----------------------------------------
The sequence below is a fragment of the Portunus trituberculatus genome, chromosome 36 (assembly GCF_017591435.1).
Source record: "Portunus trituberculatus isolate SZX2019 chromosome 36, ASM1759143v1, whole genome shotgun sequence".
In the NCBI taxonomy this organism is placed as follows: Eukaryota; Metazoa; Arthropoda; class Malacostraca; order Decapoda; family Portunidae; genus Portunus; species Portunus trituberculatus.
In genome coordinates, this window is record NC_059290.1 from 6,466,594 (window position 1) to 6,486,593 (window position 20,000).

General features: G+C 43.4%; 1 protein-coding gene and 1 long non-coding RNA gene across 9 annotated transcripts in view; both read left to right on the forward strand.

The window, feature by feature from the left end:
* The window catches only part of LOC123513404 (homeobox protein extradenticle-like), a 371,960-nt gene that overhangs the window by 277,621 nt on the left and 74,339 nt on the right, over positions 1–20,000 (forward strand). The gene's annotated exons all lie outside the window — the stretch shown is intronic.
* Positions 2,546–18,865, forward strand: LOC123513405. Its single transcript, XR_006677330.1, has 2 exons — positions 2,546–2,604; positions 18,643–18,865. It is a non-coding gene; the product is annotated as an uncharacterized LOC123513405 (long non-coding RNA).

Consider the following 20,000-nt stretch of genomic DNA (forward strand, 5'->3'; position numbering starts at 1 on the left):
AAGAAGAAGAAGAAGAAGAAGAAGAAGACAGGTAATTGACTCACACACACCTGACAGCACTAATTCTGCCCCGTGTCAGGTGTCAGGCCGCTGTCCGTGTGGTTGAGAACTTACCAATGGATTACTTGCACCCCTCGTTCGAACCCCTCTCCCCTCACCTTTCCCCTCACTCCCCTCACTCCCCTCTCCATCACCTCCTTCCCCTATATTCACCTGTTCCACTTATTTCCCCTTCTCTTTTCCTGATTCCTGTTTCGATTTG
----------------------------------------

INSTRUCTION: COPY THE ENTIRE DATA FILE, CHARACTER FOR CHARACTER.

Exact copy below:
The sequence below is a fragment of the Portunus trituberculatus genome, chromosome 36 (assembly GCF_017591435.1).
Source record: "Portunus trituberculatus isolate SZX2019 chromosome 36, ASM1759143v1, whole genome shotgun sequence".
In the NCBI taxonomy this organism is placed as follows: Eukaryota; Metazoa; Arthropoda; class Malacostraca; order Decapoda; family Portunidae; genus Portunus; species Portunus trituberculatus.
In genome coordinates, this window is record NC_059290.1 from 6,466,594 (window position 1) to 6,486,593 (window position 20,000).

General features: G+C 43.4%; 1 protein-coding gene and 1 long non-coding RNA gene across 9 annotated transcripts in view; both read left to right on the forward strand.

The window, feature by feature from the left end:
* The window catches only part of LOC123513404 (homeobox protein extradenticle-like), a 371,960-nt gene that overhangs the window by 277,621 nt on the left and 74,339 nt on the right, over positions 1–20,000 (forward strand). The gene's annotated exons all lie outside the window — the stretch shown is intronic.
* Positions 2,546–18,865, forward strand: LOC123513405. Its single transcript, XR_006677330.1, has 2 exons — positions 2,546–2,604; positions 18,643–18,865. It is a non-coding gene; the product is annotated as an uncharacterized LOC123513405 (long non-coding RNA).

Consider the following 20,000-nt stretch of genomic DNA (forward strand, 5'->3'; position numbering starts at 1 on the left):
AAGAAGAAGAAGAAGAAGAAGAAGAAGACAGGTAATTGACTCACACACACCTGACAGCACTAATTCTGCCCCGTGTCAGGTGTCAGGCCGCTGTCCGTGTGGTTGAGAACTTACCAATGGATTACTTGCACCCCTCGTTCGAACCCCTCTCCCCTCACCTTTCCCCTCACTCCCCTCACTCCCCTCTCCATCACCTCCTTCCCCTATATTCACCTGTTCCACTTATTTCCCCTTCTCTTTTCCTGATTCCTGTTTCGATTTG